UPDATE: Friday 14th September
U.S. District Judge Dana Christensen is delaying the start of the first grizzly bear hunts in decades in the Rockies by two more weeks, according to the Associated Press. Opponents of the hunts in Wyoming and Idaho asked the judge Wednesday for another two-week delay while the judge considers whether federal protections for grizzlies should be restored.
After a hearing in Missoula, Montana, last month (see post below), Christensen initially put the hunt on hold for two weeks. That order was set to expire today, and hunt opponents argued that state officials could immediately allow bears to be killed.
The U.S. Interior Department in 2017 declared the animals no longer needed federal protections, allowing up to 23 bears be allowed to be killed in the hunts.
Opponents of the hunt praised the judge’s decision Thursday.
“There is simply no need to rush into a grizzly bear hunt, with potentially devastating consequences for this iconic species, when the merits of that hunt are being reviewed in federal court,” said Matthew Bishop, an attorney with the Western Environmental Law Center.
Environmentalists scored a victory yesterday afternoon when US District Court Judge Dana Christensen issued a temporary restraining order on grizzly hunts in Idaho and Wyoming as he considers whether the government was wrong to lift federal protections on the animals. Wyoming and Idaho had set Saturday as the opening day for the first grizzly hunting season in the Lower 48 states since 1974. The order will remain in effect for the next 14 days.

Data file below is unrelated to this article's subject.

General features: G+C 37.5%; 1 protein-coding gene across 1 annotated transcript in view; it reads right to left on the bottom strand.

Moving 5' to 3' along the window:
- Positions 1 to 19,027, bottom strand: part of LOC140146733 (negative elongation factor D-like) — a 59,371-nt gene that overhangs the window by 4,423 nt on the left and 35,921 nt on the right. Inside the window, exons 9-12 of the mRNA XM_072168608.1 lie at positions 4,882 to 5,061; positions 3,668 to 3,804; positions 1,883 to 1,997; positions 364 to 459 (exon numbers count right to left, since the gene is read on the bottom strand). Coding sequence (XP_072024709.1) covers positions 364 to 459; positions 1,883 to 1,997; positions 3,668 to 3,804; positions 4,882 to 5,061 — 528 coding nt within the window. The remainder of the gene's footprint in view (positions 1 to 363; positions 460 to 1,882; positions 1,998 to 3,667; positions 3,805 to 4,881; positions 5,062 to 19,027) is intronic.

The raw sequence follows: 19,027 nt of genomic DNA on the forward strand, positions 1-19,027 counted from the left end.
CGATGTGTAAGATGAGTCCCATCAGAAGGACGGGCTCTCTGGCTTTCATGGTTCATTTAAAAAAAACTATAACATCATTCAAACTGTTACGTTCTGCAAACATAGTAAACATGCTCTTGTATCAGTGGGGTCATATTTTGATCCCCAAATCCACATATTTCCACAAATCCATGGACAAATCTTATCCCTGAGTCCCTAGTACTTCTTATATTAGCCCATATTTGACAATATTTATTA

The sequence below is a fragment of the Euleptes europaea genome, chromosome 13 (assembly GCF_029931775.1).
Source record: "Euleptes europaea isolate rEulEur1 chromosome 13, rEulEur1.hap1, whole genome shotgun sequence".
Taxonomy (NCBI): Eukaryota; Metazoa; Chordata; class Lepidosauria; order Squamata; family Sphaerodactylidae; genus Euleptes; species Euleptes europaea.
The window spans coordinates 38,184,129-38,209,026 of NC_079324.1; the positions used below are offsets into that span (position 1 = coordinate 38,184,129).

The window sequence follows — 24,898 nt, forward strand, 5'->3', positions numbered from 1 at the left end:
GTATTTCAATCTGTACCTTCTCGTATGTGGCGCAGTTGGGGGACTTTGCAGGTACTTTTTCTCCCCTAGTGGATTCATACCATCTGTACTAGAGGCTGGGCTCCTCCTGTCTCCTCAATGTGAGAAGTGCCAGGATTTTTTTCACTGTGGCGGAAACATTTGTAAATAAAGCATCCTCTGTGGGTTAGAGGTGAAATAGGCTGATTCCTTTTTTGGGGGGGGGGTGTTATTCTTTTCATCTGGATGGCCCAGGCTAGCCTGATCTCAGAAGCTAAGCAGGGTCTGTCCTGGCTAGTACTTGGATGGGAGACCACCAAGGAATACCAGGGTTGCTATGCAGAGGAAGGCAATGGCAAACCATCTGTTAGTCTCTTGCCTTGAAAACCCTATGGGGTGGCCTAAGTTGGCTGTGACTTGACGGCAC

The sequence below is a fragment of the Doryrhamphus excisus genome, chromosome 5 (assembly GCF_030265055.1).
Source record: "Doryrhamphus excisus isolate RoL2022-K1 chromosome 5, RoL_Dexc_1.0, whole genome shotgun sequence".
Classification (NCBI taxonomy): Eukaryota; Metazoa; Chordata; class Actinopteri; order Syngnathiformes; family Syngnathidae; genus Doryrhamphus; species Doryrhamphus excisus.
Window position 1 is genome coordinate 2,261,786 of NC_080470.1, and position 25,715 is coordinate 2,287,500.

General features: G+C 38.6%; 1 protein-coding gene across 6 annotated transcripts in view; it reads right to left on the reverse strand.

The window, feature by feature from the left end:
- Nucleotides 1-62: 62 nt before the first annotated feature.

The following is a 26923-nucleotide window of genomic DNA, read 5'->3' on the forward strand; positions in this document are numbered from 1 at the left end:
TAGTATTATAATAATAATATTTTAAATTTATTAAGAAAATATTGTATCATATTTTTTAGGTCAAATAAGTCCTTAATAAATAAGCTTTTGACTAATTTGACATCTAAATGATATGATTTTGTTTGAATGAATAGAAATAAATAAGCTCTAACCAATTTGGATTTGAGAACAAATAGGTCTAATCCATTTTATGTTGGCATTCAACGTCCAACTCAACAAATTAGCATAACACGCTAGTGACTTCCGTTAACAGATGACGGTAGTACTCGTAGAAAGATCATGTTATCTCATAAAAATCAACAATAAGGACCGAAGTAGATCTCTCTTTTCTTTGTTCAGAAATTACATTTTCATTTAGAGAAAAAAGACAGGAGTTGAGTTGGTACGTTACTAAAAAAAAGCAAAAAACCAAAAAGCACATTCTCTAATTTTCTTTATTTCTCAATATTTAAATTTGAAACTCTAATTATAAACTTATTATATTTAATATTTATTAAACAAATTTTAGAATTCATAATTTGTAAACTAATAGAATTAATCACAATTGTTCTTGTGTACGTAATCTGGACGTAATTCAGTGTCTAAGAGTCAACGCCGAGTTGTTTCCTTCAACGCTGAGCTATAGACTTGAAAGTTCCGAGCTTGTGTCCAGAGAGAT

Last year, the US Fish and Wildlife Service took grizzly bears in the Greater Yellowstone Ecosystem off the Endangered Species List. The bears were on the verge of extinction in the 1970s but the population has hovered around 700 bears for the last decade.
“We’re thrilled,” said Mike Garrity, the executive director for plaintiff Alliance for the Wild Rockies. “Now the judge has time to rule without grizzly bears being killed starting Saturday morning.”
The decision is bound to be a disappointment for outfitters and hunters who would have invested in a hunt this fall. Todd Hoese, an accountant, and hunter from Gillette, Wyoming, expressed disappointment in Christensen’s ruling:
“They’re just looking at it from the bears’ perspective,” he said. “The way that nature works is a balance and we don’t have that balance. …There are too many bears now.”
The population of grizzlies living in Yellowstone was classified as a threatened species in 1975 when their numbers fell to 136. The Fish and Wildlife Service initially declared a successful recovery for the Yellowstone population in 2007, but a federal judge ordered protections to remain in place while wildlife officials studied whether the decline of a major food source, whitebark pine seeds, could threaten the bears’ survival.
The judge’s restraining order lasts two weeks, so it is still possible the hunt could be reopened after the court has more time to deliberate the arguments from environmental groups and US Fish & Game. The bear season was initially scheduled to last two months.